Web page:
Colombia: Culture and Traditions

Colombia is a vibrant, multicultural country with a rich and tumultuous history.  From the beginning, the geographic location of Colombia made it a main port of travel for Caribbean and Mesoamerican people - it was always an ethnically diverse place. Any Colombia Tour would be remiss without some exposure to the incredible history, culture and traditions of this country.


A Brief History of Colombia

The oldest ceramic art in all of the Americas was found here, some dating as early as 3100 BC.  Other noteworthy archaeological discoveries include large stone-cut works in the form of monoliths, and incredible gold work by the Zenu people.  With the arrival of the Spanish in the 16th century, indigenous people were enslaved, and African slaves were introduced, adding to the intermingling of different cultures.  From this, the most popular form of music in Colombia and arguably all of the Americas was born - Cumbia.  Starting as a drum-based African slave music, evolving over the years to include influences from the indigenous Colombian tribes of Kuna and Kogui with the addition of flutes, and finally Spanish guitar, Cumbia is a defining cultural characteristic of Colombia.

Colombia gained independence in 1819 with Simon Bolivar leading the charge, but the next century saw fracturing of the immense territory - Venezuela, Ecuador, and finally Panama would all gain independence, leaving the current borders we know today as the extent of the country of Colombia.  Intense civil wars persisted through the 1900’s, with great difficulty maintaining peace - and then of course the Narco wars of the 1970’s and 1980’s further battered the region with violence.  The death of Pablo Escobar in 1993 marked the beginning of Colombia’s healing, and a long period of rebuilding began.  Today, Colombia enjoys a lasting peace, and has truly come to thrive, making it a top destination choice for millions of travelers every year.


Why Visit Colombia

There are so many reasons to visit Colombia - not least of which are the incredibly diverse landscapes within the country.  From snow capped Andean mountains, white sand Caribbean beaches, European Colonial architecture in the cities, the gorgeous rolling hills and charming local villages of the Coffee Country, Amazonian jungles, wetlands, and tropical cloud forests, desert savannas, and coastal marine areas of the Pacific, Colombia truly has it all from a nature perspective.  As the most biodiverse country in the world by square kilometer, over 56,000 species of flora and fauna thrive in the wild, as well as over 50 designated National Parks.  Jaguars and Pumas, 6 species of turtles, Andean Condors, Humpback whales, Amazon River Dolphins, Capybara, Caimans, Macaws, Capuchin monkeys, and Mountain Tapirs are just a few of the animals that call Colombia home.  No Colombia tour would be complete without some exploration of these amazing and beautiful natural wonders and wildlife.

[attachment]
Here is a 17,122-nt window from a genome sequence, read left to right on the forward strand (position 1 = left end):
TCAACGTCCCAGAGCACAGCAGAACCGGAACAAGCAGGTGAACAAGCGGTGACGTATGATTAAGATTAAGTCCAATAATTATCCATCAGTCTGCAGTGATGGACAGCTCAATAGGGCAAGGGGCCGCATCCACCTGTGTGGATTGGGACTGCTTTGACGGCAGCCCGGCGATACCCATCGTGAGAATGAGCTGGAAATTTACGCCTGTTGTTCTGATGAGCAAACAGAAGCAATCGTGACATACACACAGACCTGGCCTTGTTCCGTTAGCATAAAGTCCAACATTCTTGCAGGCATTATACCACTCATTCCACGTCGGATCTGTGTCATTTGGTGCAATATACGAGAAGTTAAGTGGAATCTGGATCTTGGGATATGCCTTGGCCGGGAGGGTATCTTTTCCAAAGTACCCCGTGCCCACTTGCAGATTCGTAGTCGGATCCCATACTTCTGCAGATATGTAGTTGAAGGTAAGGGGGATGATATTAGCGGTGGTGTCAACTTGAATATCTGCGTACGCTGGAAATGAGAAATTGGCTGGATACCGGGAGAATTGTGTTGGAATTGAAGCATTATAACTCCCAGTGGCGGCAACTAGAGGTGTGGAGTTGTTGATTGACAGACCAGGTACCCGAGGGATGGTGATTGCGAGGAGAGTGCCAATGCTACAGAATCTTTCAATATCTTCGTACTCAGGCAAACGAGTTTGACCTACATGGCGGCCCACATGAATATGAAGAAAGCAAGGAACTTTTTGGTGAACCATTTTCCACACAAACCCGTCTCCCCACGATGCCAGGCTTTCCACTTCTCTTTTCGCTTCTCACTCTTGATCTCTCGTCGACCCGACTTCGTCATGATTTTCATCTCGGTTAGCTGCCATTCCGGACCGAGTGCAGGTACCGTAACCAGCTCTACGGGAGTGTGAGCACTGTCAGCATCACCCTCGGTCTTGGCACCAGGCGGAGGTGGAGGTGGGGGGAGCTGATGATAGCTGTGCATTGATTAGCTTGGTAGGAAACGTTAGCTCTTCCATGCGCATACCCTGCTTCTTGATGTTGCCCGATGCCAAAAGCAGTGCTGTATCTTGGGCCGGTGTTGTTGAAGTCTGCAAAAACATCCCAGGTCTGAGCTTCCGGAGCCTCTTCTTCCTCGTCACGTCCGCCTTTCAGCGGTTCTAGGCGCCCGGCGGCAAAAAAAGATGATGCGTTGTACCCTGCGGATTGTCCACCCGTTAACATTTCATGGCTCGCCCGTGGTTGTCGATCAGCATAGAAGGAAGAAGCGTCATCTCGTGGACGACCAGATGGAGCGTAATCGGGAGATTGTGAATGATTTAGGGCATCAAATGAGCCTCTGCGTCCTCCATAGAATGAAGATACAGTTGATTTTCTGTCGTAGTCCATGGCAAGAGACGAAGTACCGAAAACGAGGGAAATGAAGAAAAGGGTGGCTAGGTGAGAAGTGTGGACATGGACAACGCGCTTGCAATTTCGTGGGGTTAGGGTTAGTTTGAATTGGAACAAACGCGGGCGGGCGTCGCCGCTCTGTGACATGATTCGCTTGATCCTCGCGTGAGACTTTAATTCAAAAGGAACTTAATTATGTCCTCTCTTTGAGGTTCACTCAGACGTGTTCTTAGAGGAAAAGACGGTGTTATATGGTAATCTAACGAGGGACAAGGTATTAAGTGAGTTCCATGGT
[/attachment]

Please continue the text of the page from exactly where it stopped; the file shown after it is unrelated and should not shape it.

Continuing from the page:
Colombian Cuisine

Colombia’s food is just as diverse as the scenery and culture, and varies by region.  In the Coffee Country and Antioquia, arepas with cheese and butter are the most common snack, while Bandeja Paisa is the typical main course.  Bandeja Paisa is served with rice, beans, avocado, fried plantains, ground beef, pork rinds, a fried egg, and an arepa.  The signature drink of the region is Tinto Campesino - black coffee made with raw cane sugar water.  In Cali, the main dish is Sancocho de Gallina - a soup of chicken, corn, yucca, plantains, served with cilantro and a chicken leg in tomato and onion sauce.  The Caribbean Coast’s food is mainly spicy seafood, for example, Pargo Frito - a whole fried snapper, Cazuela Mariscos - lobster and fish soup, and most dishes are served with coconut rice and fried plantains.  In the central region including Bogota, the main course is Ajiaco - a hearty soup of potatoes, chicken, corn, and sour cream.  Another typical soup of the region is Caldo Castilla - a beef broth base with potatoes, and a whole piece of beef on the bone.  Andean and Amazon regions see foods typical of Incan culture, such as Cuy Asado (broiled guinea pig) and Patarasca de Pescado - a whole river fish wrapped in Cachibou plant leaves and grilled.